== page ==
Orlando Magic should target a 3-point shooter, not DeMar DeRozan, via trade

NBA San Antonio Spurs DeMar DeRozan (Photo by Kevin C. Cox/Getty Images)
NBA San Antonio Spurs DeMar DeRozan (Photo by Kevin C. Cox/Getty Images) /

The Orlando Magic should stay away from DeMar DeRozan because their biggest flaw is 3-point shooting, and he won’t solve that issue 

American author Gini Graham Scott once said, “as they say, you can’t fit a square peg in a round hole. If your boss is like that round hole and you are that square peg, you aren’t going to fit in unless you re-shape your edges.” The Orlando Magic should follow Scott s advice in light of the report of Kevin O’Connor from The Ringer that the team has inquired about trading for DeMar DeRozan as they look for scoring help.

One can argue that DeMar DeRozan doesn’t have the skill-set to fix the Orlando Magic’s offensive problems. DeRozan is a player who does most of his offensive damage a ball handler in the pick and roll.

DeRozan has averaged 8.52 points per game on 8.8 possessions over the last four-plus seasons. The 8.52 points accounted for 36.1 percent of his total scoring output as he averaged 23.6 points during this timeframe.

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Unfortunately, DeMar DeRozan’s pick and roll expertise aren’t going to solve Orlando’s offensive issues as they are currently struggling to make 3-pointers. Orlando currently ranks 27th in 3-pointers made per game averaging 9.7 through 19 games this season. The 9.7 3’s have created 29.1 points per game for the team in the 19 outings of the season.

This is a decrease of 1.2 3-pointers made as they converted 10.8 per game through the first 19 games of last season for 32.4 points. Consequently, Orlando is producing 2.3 fewer points from behind the arc this season.

The 2.3 points have played a significant role in reduced scoring output for Orlando as they are averaging 101 points which are 4.5 fewer from the first 19 games of last season.

As a consequence, Orlando should aim to acquire a player who can convert the 3-pointer consistently. Unfortunately, the biggest flaw in DeRozan’s game is his inability to make 3’s as he has shot 1.8 per game over the last four-plus seasons. He has only converted 29.5 percent of those attempts.

His inability to make three’s allows defenders to leave him open when he is off the ball. A prime example of this can be found early in the first quarter of a San Antonio Spurs home game against the Minnesota Timberwolves.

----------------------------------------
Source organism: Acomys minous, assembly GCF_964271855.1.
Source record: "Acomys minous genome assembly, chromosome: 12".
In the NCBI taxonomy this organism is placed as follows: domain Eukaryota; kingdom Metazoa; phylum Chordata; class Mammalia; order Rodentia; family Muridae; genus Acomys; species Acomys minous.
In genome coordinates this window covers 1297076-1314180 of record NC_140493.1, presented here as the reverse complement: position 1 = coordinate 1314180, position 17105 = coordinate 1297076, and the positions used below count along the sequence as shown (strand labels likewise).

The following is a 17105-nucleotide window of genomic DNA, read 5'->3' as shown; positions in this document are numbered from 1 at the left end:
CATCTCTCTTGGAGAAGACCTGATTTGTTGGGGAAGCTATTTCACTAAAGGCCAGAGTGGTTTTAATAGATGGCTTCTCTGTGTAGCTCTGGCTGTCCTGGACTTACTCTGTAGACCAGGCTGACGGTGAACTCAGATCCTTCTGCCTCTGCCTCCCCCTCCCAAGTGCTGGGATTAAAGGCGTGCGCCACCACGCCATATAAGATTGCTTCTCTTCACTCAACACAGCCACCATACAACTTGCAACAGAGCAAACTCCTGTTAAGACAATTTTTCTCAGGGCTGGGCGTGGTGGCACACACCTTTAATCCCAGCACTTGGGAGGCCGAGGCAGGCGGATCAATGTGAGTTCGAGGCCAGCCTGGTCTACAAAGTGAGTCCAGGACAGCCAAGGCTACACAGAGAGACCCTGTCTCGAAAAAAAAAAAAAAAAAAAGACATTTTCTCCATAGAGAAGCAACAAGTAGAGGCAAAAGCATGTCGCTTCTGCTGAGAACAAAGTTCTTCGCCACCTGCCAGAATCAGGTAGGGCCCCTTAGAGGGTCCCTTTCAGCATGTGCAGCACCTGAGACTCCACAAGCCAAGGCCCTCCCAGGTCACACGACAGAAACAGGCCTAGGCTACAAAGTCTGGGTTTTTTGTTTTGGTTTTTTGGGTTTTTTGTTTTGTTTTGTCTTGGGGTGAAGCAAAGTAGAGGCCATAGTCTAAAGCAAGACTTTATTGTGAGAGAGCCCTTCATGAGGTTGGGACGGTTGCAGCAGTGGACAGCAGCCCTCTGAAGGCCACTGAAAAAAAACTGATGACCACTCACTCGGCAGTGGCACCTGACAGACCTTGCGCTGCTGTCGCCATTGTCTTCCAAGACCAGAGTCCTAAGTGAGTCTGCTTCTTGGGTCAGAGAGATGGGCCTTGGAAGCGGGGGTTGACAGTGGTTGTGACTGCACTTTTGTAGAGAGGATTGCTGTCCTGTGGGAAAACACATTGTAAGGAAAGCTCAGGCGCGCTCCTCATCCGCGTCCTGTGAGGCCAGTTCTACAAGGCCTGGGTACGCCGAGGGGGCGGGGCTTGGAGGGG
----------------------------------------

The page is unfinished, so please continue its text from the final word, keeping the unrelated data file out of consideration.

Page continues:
DeRozan stood in-between the right-wing and corner in the role of a bystander as Bryn Forbes and LaMarcus Aldridge were in the process of completing a dribble handoff. Consequently his defender, Andrew Wiggins spent the whole possession near the elbow ready to provide help defense if necessary.

If the Magic acquire DeMar DeRozan, they would have to deal with a constant help defender when he is off the ball. For instance, when head coach Steve Clifford calls for a Nikola Vucevic post up, DeRozan’s defender can assist on a potential double team.

A double team forces Vuc to choose between taking a heavily contested field goal or passing the ball to DeRozan for a low percentage 3-pointer. Vuc would be in a no-win situation as both scenarios should most likely produce a bad outcome for the team.

As a consequence, the presence of DeMar DeRozan is going to significantly increase the amount of heavily contested field goal for Orlando. Unfortunately, the Magic already ranks 7th in heavily contested shot attempts averaging 9.8 per game.

Therefore, Orlando would be better off trying to acquire players like D’Angelo Russell, Robert Covington, Wayne Ellington, and Zach LaVine as they all shoot more than four attempts per game. Not only that, they make at least 35 percent of their attempts.

Acquiring a shooter forces the defender to choose between helping or staying close to their assignment. If the defender helps, the player posting up can pass it to the shooter for an open shot. On the other hand, if the defender stays close, it increases the likelihood of single coverage in the post.

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Consequently, a shooter would allow Orlando to take easier field goal attempts on every possession. In conclusion, adding a shooter world be more beneficial for the Orlando Magic offense than acquiring DeMar DeRozan as the NBA Trade Deadline approaches.